Fifth Column – Issue 11

Whither Democracy?

I don’t know about you but I didn’t really expect to see so many politicians, particularly Labour MPs shrugging their shoulders at the current economic crises that have shaken the very foundation of what we might consider representative democracy.
When faced with the latest Corus issue, one leading Lord wasn’t leaping to the defence of democracy, he merely stated the supposedly unarguable and immutable fact that Corus is a private industry. You might say well yes, what is wrong with that, it is a fact. However, shouldn’t he be able to say that he and his colleagues in the Commons and Lords are striving to represent us in the struggle that sees so many victimised by such facts of life that  seemingly have no active debate in them.
Especially when you cannot but recall, however involuntarily, the mantra of the incumbents and those challenging for their tickets on the gravy train, that said, “We will protect jobs.”
These so-called representatives do not give us any credit for the least amount of continuity of thought. Also, this recent event illustrates a lack of logic in their ideas, if they actually have any.
The localised power-brokers become somewhat impotent in the slew of economically driven logic, not of the free-market, but of the underlying project of the private industries, namely profit and cost-cutting. Entrepreneurs they are called, I say it is callous opportunism that at best com-promises and at worst makes a sham of any representative democracy.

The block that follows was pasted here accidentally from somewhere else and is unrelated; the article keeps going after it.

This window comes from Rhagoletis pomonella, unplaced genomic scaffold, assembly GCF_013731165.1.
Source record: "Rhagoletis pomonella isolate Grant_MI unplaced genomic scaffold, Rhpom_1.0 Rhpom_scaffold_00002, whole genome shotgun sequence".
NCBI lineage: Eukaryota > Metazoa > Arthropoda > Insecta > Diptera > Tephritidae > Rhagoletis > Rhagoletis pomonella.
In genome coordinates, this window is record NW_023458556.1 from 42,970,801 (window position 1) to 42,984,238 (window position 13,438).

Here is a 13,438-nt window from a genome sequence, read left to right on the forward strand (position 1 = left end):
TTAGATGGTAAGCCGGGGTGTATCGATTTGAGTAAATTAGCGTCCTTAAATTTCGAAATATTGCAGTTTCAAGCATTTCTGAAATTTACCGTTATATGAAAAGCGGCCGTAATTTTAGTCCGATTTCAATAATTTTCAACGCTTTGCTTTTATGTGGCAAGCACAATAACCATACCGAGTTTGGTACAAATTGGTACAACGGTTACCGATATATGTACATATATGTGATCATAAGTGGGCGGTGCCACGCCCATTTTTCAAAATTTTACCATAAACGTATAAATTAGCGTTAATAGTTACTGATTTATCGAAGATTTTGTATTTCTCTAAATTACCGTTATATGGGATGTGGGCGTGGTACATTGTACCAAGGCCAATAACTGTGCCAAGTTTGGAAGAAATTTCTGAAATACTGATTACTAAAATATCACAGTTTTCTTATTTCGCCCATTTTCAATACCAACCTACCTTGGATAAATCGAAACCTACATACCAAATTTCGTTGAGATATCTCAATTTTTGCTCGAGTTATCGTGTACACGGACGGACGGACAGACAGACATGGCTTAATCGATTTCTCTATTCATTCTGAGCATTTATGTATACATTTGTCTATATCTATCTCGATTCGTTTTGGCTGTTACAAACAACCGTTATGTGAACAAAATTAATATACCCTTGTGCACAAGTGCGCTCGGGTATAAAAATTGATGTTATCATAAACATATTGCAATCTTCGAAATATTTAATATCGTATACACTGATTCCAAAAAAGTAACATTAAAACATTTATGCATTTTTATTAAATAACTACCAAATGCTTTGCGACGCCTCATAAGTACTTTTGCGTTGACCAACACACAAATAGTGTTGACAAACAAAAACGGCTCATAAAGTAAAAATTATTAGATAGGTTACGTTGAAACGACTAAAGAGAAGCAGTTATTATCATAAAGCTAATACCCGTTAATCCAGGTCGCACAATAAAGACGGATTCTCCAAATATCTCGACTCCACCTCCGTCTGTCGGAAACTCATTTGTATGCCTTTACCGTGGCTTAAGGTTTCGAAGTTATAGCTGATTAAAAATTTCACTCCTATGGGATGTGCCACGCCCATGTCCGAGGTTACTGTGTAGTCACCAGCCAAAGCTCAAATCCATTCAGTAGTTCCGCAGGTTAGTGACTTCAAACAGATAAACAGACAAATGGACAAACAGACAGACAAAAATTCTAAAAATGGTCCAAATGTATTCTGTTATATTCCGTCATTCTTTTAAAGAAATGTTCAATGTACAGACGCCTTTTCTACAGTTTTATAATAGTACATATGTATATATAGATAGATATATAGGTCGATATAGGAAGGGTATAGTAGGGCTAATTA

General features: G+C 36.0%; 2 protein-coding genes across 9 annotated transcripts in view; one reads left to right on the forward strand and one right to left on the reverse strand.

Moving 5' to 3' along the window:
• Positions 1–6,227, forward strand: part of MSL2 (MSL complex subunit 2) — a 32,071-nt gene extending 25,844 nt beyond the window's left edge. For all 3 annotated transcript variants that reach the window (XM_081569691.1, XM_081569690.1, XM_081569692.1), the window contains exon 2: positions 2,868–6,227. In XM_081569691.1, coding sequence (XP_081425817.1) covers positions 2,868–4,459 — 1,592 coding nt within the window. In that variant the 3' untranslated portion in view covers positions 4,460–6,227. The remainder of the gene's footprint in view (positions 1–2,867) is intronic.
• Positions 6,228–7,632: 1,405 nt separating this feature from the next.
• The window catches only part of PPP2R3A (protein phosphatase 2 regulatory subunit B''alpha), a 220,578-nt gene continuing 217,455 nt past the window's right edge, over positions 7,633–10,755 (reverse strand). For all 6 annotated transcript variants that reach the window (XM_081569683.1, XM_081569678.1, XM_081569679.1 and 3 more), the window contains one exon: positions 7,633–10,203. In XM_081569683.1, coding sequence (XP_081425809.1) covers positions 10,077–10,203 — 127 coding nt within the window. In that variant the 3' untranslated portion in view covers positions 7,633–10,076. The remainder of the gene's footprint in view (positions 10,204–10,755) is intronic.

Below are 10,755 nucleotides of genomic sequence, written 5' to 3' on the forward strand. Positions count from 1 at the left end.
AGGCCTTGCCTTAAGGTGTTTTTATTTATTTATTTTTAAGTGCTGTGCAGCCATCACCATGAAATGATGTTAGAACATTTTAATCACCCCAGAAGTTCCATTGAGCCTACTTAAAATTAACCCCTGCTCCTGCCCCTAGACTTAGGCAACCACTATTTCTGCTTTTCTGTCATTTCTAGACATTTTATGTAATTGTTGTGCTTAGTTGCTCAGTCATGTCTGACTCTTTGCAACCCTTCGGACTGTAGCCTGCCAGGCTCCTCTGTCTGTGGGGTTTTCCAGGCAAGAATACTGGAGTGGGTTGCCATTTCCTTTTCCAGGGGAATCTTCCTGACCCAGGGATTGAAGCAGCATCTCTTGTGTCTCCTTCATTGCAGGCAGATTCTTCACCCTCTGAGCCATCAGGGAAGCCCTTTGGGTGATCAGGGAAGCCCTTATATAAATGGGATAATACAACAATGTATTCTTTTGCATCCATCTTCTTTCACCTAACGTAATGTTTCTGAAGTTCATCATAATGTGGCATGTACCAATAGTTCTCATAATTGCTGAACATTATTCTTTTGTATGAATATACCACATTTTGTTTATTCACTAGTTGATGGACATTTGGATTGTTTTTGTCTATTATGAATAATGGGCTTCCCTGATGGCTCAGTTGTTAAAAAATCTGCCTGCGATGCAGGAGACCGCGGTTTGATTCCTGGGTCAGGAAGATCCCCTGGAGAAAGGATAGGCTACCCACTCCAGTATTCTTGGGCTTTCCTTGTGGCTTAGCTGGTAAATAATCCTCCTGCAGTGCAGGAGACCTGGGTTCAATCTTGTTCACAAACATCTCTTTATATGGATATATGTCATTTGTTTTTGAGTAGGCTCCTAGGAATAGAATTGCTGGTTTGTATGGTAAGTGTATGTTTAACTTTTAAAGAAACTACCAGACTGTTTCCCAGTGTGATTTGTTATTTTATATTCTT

The talk of accountability is ratcheted up to cover the obvious fact that when it comes to change, the politicians wipe their hands of the real issue and effectively desert us as an elector-ate.
The change we constantly see and feel is merely capitalism finding new ways to sell itself and at the same time buy and sell us as an electorate. Another aspect of this change is one we should be equally averse to and that is the deprecation of any ethical basis to change.
The green and global issues are a less than funny ironic smokescreen to ob-scure the basis of the power that remains pretty much intact. Capitalism is selling us guilt in the absence of any authentic religious base, and at an ever increasing material price: it is the new Guilt market.
If we were in a fully fledged representative democracy we would be able to vote ideas out not merely career-based strategies to manage a single controlling idea without question.

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